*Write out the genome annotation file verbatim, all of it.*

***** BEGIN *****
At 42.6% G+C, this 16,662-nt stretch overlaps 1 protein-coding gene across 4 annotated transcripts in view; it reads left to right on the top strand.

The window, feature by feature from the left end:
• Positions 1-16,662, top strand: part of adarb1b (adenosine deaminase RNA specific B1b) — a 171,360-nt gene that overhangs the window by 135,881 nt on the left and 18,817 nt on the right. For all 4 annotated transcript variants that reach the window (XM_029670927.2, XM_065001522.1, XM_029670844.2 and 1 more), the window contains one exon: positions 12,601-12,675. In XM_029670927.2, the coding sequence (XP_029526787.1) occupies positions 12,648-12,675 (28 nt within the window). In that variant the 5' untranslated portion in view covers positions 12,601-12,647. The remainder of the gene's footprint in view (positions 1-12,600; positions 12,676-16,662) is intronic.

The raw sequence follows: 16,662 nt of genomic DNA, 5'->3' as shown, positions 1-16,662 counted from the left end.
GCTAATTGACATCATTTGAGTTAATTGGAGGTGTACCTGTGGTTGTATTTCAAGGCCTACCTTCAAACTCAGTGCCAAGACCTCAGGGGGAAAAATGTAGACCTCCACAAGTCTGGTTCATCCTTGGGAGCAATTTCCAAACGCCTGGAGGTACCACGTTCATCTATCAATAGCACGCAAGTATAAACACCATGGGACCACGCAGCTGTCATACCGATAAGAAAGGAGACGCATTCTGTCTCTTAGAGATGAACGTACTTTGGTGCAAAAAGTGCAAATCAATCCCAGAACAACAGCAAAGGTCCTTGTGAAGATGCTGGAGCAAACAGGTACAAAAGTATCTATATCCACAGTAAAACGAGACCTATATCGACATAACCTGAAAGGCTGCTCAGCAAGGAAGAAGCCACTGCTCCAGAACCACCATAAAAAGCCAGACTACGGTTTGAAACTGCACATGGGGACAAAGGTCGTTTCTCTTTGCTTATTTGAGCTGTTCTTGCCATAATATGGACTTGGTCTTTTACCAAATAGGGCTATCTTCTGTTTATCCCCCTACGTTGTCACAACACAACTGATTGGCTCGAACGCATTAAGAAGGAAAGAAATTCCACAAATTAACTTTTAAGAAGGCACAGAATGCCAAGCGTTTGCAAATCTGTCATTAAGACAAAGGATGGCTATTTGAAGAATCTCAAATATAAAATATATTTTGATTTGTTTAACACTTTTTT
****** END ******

At 42.6% G+C, this 16,662-nt stretch overlaps 1 protein-coding gene across 4 annotated transcripts in view; it reads left to right on the top strand.

The window, feature by feature from the left end:
• Positions 1-16,662, top strand: part of adarb1b (adenosine deaminase RNA specific B1b) — a 171,360-nt gene that overhangs the window by 135,881 nt on the left and 18,817 nt on the right. For all 4 annotated transcript variants that reach the window (XM_029670927.2, XM_065001522.1, XM_029670844.2 and 1 more), the window contains one exon: positions 12,601-12,675. In XM_029670927.2, the coding sequence (XP_029526787.1) occupies positions 12,648-12,675 (28 nt within the window). In that variant the 5' untranslated portion in view covers positions 12,601-12,647. The remainder of the gene's footprint in view (positions 1-12,600; positions 12,676-16,662) is intronic.

The raw sequence follows: 16,662 nt of genomic DNA, 5'->3' as shown, positions 1-16,662 counted from the left end.
GCTAATTGACATCATTTGAGTTAATTGGAGGTGTACCTGTGGTTGTATTTCAAGGCCTACCTTCAAACTCAGTGCCAAGACCTCAGGGGGAAAAATGTAGACCTCCACAAGTCTGGTTCATCCTTGGGAGCAATTTCCAAACGCCTGGAGGTACCACGTTCATCTATCAATAGCACGCAAGTATAAACACCATGGGACCACGCAGCTGTCATACCGATAAGAAAGGAGACGCATTCTGTCTCTTAGAGATGAACGTACTTTGGTGCAAAAAGTGCAAATCAATCCCAGAACAACAGCAAAGGTCCTTGTGAAGATGCTGGAGCAAACAGGTACAAAAGTATCTATATCCACAGTAAAACGAGACCTATATCGACATAACCTGAAAGGCTGCTCAGCAAGGAAGAAGCCACTGCTCCAGAACCACCATAAAAAGCCAGACTACGGTTTGAAACTGCACATGGGGACAAAGGTCGTTTCTCTTTGCTTATTTGAGCTGTTCTTGCCATAATATGGACTTGGTCTTTTACCAAATAGGGCTATCTTCTGTTTATCCCCCTACGTTGTCACAACACAACTGATTGGCTCGAACGCATTAAGAAGGAAAGAAATTCCACAAATTAACTTTTAAGAAGGCACAGAATGCCAAGCGTTTGCAAATCTGTCATTAAGACAAAGGATGGCTATTTGAAGAATCTCAAATATAAAATATATTTTGATTTGTTTAACACTTTTTT